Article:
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Here's a look at what's buzzing in the book world today:

Remembering 'Tony Soprano': Along with today's publication of Dan Bischoff''s biography, James Gandolfini: The Real Life of the Man Who Made Tony Soprano, an audiobook version is being released. It's narrated by John Ventimiglia who played Artie Bucco, the restaurant owner, on The Sopranos. Audible.com has posted Youtube videos of Ventimiglia recalling Gandolfini, who died last year at the age of 51.

New review: Rob Lowe's second memoir, Love Life, gets little love in a **½ (out of 4) USA TODAY review by Roberta Bernstein. She writes it feels "like a night on the town with a well-connected, charismatic friend with more tales to spill. Just don't expect to remember too many of them when you finish the last page." Lowe's book tour continues Wednesday with an appearance on Ellen.

Prize time: Donna Tartt's The Goldfinch and Jhumpa Lahiri's The Lowland make the six-book short list for Baileys Women's Prize for Fiction (worth about $50,000), which celebrates "excellence, originality and accessibility in writing by women from throughout the world." The winner will be honored June 4 in London. Both Tartt and Lahiri were on USA TODAY's list of the 10 books we loved reading in 2013, chosen by book editor Jocelyn McClurg and myself.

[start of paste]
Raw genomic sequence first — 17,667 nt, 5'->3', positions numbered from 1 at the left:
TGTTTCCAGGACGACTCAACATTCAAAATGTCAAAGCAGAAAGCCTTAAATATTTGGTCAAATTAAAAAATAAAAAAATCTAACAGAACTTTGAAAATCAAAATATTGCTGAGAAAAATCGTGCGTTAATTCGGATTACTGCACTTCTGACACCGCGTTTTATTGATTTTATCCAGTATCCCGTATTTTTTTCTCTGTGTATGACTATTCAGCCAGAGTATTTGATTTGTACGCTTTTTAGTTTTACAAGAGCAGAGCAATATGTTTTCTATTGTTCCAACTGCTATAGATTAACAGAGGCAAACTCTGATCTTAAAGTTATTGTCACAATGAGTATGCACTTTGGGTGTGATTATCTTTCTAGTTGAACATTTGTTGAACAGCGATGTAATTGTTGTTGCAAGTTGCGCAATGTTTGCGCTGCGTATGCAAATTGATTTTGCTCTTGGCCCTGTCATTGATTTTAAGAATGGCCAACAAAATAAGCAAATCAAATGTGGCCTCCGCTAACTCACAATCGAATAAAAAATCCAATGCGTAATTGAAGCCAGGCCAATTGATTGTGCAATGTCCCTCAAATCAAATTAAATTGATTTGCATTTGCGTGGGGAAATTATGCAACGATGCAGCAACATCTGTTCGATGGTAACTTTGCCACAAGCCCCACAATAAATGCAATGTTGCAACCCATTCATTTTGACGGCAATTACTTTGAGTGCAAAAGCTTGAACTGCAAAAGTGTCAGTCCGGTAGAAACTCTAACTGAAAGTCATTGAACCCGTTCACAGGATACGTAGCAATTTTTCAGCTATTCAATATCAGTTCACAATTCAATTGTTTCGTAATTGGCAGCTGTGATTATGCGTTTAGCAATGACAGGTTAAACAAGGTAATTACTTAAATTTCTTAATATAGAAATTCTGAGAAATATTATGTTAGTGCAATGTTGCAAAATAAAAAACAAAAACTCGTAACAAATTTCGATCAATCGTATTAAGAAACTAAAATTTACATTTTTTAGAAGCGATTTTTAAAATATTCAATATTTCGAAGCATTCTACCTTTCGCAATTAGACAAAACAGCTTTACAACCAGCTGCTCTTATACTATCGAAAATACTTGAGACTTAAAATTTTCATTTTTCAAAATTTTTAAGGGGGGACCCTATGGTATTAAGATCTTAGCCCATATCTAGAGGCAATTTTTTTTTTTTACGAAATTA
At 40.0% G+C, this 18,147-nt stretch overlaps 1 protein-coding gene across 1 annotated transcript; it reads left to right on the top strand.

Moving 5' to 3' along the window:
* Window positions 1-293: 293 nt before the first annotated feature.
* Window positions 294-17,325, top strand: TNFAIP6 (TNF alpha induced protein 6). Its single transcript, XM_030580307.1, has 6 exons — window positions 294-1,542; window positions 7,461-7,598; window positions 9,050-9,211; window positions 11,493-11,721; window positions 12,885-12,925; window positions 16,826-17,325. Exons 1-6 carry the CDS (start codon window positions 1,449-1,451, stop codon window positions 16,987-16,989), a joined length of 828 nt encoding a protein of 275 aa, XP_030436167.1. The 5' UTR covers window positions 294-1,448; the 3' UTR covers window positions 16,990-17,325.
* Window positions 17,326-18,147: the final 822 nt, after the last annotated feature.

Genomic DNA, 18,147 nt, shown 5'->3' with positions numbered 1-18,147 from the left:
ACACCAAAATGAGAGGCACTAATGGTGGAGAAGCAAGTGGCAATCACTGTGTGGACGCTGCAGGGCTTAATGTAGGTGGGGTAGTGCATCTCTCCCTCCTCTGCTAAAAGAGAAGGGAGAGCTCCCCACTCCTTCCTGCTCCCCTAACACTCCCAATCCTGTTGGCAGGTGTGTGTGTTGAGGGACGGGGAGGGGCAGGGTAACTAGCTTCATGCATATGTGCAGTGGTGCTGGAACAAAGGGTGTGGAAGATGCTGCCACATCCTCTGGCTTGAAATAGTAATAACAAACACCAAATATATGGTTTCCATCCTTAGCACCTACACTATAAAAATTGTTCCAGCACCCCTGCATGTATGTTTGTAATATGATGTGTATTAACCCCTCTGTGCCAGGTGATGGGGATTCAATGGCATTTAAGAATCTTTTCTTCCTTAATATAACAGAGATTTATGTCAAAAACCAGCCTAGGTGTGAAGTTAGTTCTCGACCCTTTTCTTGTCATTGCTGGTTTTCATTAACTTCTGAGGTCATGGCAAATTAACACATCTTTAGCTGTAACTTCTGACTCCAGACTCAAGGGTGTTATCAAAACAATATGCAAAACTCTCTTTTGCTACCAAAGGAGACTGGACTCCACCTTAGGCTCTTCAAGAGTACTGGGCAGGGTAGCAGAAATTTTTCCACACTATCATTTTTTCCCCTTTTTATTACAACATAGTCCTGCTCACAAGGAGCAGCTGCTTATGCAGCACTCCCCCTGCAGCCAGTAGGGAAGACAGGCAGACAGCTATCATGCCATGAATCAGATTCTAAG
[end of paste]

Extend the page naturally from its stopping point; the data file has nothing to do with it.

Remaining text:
Leftovers teaser: Indiewire reports on the release of the first teaser trailer for HBO's series, The Leftovers, based on Tom Perotta's novel that imagines a rapture-like event. Indiewire calls the series, to debut June 15, "one of our 20 most anticipated TV shows of 2014." The novel landed at No. 51 on USA TODAY's Best-Selling Books list in 2011.

TED books: TED Conferences, known for its popular video talks, and Simon & Schuster will co-publish a 12-book series of TED Books, starting in September. Each book will be short, no more than 20,000 words. Among the authors: travel writer Pico Iyer on The Virtue of Stillness and journalist Stephen Petranek on How We'll Live on Mars

Indies surge: Salon examines the "renaissance" of independent bookstores in an age of Amazon. It concludes, "Our digital tools are steering us toward brick-and-mortar stores that promise a more satisfactory consumer experience than either chain stores or online emporiums can provide." Related reading: my 2012 visit to author Ann Pachett's indie bookstore in Nashville.

Pennie's pick: Pennie Clark Ianniciello, Costco's influential book buyer, makes A Tale for the Time Being, Ruth Ozeki's novel inspired by the Japanese earthquake and tsunami of 2011, her pick of the month for April, noting, "The plot is inventive and the story is, quite simply, beautiful."

You can follow USA TODAY's book reviewer and reporter Bob Minzesheimer on Twitter at #bookbobminz.

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